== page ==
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perseverance, till the last week of his precious time on earth.”
The memoir is compiled with considerable laste and feeling, in a strain of genuine piety and elevated devotion, and full of judicious reflections on the more striking in. cidents noticed in the narrative or correspondence. As a biographical work, it is, perhaps, defective in details with regard to the formation of character and the gradual de. velopement of the mind, especially in youth. Written at the distance of “half the globe" from the subject of it, and compiled by one who was ignorant of the early life and its course of study, as well as prevented from personally witnessing the labours and outward deportment of active manhood, there is necessarily wanting much of that minute but important information which constitutes one of the chief sources of the value of biographical records. But, in every other respect, it is a full and faithful memoir of a most amiable and gifted minister, which we cordially recommend as one of the most interesting works of the kind, that has been given to the religious world these several years. The following summary of the principal inci. dents in the sbort career of Mr. Bruen, will gratify our readers, and at the same time prepare those who intend to purchase the volume and we hope there will be many such--for reading it with increased interest.
tan family who emigrated to New England in the perse. cuting reign of Charles I. His parents were wealthy and independent. He was born in April, 1793, educated at Colombia college, was brought under serious impressions in his eighteenth year, resolved therefrom to devote him. self to the Christian ministry, and subsequently studied theology under the celebrated Dr. Mason, of New York. He was licensed in 1816, and in the summer of that year visited Europe, partly for the sake of his health, in company with his distinguished and revered preceptor. They passed some time in Paris, and proceeded as far south as Geneva. In 1817, they came to England, and attended the annual meetings of religious societies, held in London, in the beginning of May. Mr. Bruen then proceeded to Scotland, where he formed the intimacy to which we are indebted for the present work, having visited, by the way, Foster, the Essayist, and the late Robert Hall. While in Edinburgh, he enjoyed the society of the most eminent men in that city, both ministers and philosophers. In the autumn of that year, he returned to Paris, whence he set out on an extended tour through Switzerland, Italy, Tyrol,
parts of Germany and Holland, and returned to London in July, 1818. His letters, during this period are pecu. liarly interesting; and the memoir is further enriched with extracts from a volume entitled, “ Essays, Descriptive and Moral, of scenes in Italy and France, by an American," which he published on his return to New York. We have seldom met with more graphic descriptions, or narratives of more absorbing interest, or more sound and evangelical reflections on the abominations of Romanism in Italy than these “Essays" appear to contain, so far as we can judge from the extracts given in the work before us. ..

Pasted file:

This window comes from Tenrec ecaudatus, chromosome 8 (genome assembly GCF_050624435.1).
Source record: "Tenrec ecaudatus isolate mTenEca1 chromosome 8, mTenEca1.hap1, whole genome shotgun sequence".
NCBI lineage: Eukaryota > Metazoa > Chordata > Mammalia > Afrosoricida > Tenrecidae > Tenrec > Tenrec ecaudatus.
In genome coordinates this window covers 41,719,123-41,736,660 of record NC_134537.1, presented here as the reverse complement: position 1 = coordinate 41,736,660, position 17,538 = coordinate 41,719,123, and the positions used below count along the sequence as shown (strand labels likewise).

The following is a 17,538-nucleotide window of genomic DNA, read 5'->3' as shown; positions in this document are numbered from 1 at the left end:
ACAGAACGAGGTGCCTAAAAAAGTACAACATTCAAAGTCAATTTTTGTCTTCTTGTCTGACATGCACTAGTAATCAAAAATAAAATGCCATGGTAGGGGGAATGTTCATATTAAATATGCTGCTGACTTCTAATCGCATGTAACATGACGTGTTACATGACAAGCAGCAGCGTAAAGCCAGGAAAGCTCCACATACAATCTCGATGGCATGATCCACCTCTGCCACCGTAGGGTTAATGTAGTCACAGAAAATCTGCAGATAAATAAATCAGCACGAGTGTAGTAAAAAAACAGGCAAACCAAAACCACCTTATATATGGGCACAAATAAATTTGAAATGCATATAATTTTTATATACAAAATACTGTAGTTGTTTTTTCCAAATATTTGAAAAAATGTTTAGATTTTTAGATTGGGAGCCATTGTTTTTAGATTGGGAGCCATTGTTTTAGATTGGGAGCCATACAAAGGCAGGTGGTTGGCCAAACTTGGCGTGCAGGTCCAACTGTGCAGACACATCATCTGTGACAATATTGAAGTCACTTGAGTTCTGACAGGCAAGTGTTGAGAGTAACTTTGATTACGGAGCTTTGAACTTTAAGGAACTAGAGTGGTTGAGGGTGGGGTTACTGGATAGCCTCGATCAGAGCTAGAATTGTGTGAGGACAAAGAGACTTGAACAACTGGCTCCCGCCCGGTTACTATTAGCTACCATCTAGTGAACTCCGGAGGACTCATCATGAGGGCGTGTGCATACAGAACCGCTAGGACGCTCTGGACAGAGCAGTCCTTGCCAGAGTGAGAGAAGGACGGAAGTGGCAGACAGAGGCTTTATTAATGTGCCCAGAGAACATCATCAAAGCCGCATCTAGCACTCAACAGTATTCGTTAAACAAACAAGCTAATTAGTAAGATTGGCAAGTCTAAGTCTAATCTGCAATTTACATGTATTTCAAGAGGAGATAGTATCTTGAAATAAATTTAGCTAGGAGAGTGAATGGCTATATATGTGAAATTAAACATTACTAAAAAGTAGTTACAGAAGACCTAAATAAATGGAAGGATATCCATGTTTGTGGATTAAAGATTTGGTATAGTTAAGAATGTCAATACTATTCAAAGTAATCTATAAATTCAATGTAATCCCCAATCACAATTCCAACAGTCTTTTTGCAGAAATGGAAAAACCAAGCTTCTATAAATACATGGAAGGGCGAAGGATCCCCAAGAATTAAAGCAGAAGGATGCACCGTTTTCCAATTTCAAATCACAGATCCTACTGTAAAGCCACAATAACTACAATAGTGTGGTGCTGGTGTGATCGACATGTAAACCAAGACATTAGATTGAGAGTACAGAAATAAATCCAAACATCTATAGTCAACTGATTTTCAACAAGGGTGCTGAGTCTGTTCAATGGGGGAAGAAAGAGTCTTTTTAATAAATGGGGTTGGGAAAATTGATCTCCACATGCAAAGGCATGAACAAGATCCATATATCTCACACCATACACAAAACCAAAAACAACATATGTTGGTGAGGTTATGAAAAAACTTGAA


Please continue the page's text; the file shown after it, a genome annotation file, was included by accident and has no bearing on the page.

While on the eve of departing from Liverpool, in the autumn of 1818, on his return home, he was induced, at the urgent request of several friends connected with the American Legation in Paris, who were desirous of form. ing an American congregation in that city, to alter bis plans and consent to go thither to assist in organizing and presiding over the infant church. For this purpose he was ordained at London by Dr. Waugh and other evan. gelical ministers, on the 4th of Nov. 1818. He immediately proceeded to Paris, where he remained several months. But the expectations of himself and his friends not being realized, he returned to America in the following summer, where he continued to preach as opportunities offered, and to engage with ardour in many benevolent enterprises. In the beginning of the year 1821, circum. stances led him to revisit England. He spent the first quarter of that year with his friends in Scotland ; and, in April, he left Europe for the last time. He again assiduously applied himself to the work of the ministry.Though gifted with eminent talents, and possessed of high acquirements and an ample fortune, he settled at New York in Nov. 1822, first as a city missionary under the Presbytery of New York, for which he declined receiving any compensation; and soon after he engaged in collecting and organizing a new Presbyterian congregation in one of the neglected suburbs of that populous city. In January,